“I heard it was going to be a total reboot, and that it would have nothing to do with the other two movies. If it has nothing to do with the other two movies, and it’s all female, then why are you calling it Ghostbusters? I love females. I hope that if they go that way at least they’ll be funny, and if they’re not funny at least hopefully it’ll be sexy. I love the idea of including women, I think that’s great. But all-female I think would be a bad idea. I don’t think the fans want to see that.”

Mr. Hudson is going to get himself in trouble with that “sexy” remark, but it’s hard to argue with his underlying point: Hollywood is forcing a bastardized version of Ghostbusters into existence, and Amy Pascal somehow thinks that fans of the original will be happy with that.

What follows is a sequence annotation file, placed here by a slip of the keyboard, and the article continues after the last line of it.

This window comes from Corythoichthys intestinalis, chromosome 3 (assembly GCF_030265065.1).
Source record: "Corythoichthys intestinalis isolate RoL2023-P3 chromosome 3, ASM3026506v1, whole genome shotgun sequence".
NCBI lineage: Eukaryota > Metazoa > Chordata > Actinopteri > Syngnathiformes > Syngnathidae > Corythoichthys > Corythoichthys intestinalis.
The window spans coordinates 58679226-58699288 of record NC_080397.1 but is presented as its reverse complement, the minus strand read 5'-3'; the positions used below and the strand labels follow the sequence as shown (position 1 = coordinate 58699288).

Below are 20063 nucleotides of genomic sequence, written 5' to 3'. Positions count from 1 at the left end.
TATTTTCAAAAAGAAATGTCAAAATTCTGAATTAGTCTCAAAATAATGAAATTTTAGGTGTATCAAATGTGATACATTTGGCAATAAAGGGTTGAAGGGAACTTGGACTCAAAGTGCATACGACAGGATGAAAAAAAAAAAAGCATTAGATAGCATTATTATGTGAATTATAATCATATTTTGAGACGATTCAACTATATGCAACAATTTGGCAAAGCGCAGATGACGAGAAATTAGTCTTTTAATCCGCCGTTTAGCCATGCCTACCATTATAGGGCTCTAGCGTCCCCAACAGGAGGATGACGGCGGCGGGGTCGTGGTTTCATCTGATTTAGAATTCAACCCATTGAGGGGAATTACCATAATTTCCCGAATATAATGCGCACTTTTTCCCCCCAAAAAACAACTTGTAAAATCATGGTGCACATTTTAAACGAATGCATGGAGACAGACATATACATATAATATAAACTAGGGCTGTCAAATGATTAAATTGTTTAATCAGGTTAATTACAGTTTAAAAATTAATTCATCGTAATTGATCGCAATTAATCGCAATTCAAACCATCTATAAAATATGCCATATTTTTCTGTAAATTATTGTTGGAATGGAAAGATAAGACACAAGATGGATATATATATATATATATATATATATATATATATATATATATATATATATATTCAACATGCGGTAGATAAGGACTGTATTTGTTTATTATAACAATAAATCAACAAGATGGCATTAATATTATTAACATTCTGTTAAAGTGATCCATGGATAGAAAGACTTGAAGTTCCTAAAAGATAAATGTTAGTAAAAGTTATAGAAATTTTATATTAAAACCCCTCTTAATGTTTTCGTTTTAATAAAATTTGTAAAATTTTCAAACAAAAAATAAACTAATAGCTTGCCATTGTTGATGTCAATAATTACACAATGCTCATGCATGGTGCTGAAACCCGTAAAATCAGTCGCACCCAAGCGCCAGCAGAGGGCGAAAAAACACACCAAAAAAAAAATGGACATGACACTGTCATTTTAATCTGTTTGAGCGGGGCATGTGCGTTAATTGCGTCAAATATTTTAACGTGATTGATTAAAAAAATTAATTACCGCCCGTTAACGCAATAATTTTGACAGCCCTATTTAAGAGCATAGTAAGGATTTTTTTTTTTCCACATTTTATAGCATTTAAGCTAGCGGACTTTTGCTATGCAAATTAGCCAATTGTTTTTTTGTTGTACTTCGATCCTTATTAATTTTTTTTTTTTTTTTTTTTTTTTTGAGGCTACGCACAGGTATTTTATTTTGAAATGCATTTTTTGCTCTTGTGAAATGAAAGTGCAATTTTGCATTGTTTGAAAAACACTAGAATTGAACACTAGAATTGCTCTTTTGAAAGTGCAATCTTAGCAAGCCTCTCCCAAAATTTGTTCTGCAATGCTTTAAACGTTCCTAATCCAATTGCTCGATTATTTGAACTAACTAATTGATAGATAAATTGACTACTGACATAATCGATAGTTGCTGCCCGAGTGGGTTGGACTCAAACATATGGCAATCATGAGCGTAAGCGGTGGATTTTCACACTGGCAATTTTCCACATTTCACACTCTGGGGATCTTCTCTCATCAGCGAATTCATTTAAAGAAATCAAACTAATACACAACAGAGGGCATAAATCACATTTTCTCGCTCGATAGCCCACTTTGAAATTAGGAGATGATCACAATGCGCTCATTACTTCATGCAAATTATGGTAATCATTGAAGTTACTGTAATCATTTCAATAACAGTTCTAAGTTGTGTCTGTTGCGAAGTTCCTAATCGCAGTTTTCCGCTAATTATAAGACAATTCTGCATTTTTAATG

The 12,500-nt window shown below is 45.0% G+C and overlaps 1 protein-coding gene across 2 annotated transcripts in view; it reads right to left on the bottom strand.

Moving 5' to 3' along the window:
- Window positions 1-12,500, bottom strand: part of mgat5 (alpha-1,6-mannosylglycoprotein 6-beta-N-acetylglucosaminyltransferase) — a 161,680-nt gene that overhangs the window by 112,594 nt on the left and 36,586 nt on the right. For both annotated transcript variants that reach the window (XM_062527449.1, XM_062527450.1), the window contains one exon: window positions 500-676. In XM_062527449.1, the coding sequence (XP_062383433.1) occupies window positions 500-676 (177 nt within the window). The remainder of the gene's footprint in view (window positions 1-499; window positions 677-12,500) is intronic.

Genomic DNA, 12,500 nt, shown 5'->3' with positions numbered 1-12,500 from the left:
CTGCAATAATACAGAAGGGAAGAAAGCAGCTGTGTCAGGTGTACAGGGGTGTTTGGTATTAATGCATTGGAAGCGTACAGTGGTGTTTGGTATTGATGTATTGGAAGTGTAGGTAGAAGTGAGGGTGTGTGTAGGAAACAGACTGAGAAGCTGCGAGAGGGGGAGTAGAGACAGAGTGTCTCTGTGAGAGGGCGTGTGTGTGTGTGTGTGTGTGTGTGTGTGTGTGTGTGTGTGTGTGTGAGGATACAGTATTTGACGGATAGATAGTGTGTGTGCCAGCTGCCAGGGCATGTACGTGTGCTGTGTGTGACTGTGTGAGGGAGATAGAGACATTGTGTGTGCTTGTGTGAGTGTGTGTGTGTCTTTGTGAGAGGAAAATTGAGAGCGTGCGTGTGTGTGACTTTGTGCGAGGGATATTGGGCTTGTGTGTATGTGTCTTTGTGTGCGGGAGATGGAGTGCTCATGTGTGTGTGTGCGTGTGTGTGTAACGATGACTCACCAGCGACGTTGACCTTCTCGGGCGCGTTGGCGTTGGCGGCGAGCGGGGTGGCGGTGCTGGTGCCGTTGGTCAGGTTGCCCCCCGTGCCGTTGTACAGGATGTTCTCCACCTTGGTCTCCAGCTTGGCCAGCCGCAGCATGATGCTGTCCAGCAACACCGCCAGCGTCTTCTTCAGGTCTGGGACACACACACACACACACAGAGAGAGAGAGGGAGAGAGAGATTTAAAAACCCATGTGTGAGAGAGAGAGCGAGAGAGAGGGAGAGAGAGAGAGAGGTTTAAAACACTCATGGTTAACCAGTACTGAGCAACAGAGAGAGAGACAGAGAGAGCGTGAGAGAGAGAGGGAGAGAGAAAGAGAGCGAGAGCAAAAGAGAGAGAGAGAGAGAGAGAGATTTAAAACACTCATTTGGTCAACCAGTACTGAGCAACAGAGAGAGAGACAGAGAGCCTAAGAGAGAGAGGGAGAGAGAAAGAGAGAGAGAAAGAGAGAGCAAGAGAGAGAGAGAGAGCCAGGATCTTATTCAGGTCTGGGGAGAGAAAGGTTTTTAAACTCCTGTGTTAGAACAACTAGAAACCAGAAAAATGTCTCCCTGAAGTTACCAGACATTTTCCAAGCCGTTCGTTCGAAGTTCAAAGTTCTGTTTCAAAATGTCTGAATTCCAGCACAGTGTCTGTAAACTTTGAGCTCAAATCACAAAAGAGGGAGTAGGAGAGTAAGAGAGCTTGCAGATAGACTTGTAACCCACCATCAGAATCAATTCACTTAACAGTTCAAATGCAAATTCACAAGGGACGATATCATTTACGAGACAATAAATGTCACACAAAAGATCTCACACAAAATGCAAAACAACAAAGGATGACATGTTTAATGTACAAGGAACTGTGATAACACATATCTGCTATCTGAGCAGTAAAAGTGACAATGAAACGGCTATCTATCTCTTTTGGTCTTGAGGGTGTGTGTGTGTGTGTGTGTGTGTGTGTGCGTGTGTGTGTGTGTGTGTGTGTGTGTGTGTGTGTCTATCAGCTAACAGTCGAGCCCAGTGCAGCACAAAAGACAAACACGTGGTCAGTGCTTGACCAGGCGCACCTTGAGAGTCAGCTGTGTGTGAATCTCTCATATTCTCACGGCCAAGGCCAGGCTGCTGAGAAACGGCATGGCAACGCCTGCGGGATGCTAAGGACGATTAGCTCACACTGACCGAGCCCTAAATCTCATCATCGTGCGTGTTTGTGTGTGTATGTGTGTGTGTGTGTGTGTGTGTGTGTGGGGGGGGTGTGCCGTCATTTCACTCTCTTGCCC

Should Hollywood remake Indiana Jones with Kristen Wiig as the lead just to prove that a female Indiana Jones can be successful? Should Animal House be rebooted as Animal Sorority with Melissa McCarthy leading an all-female cast, just to prove that women can be just as funny as John Belushi?

Paul Feig is obviously a talented man, but calling a film Ghostbusters that is almost completely divorced from the original is not a good way to win over its fans. If he can propel this movie to box office success, then he will deserve every penny that Sony pays him.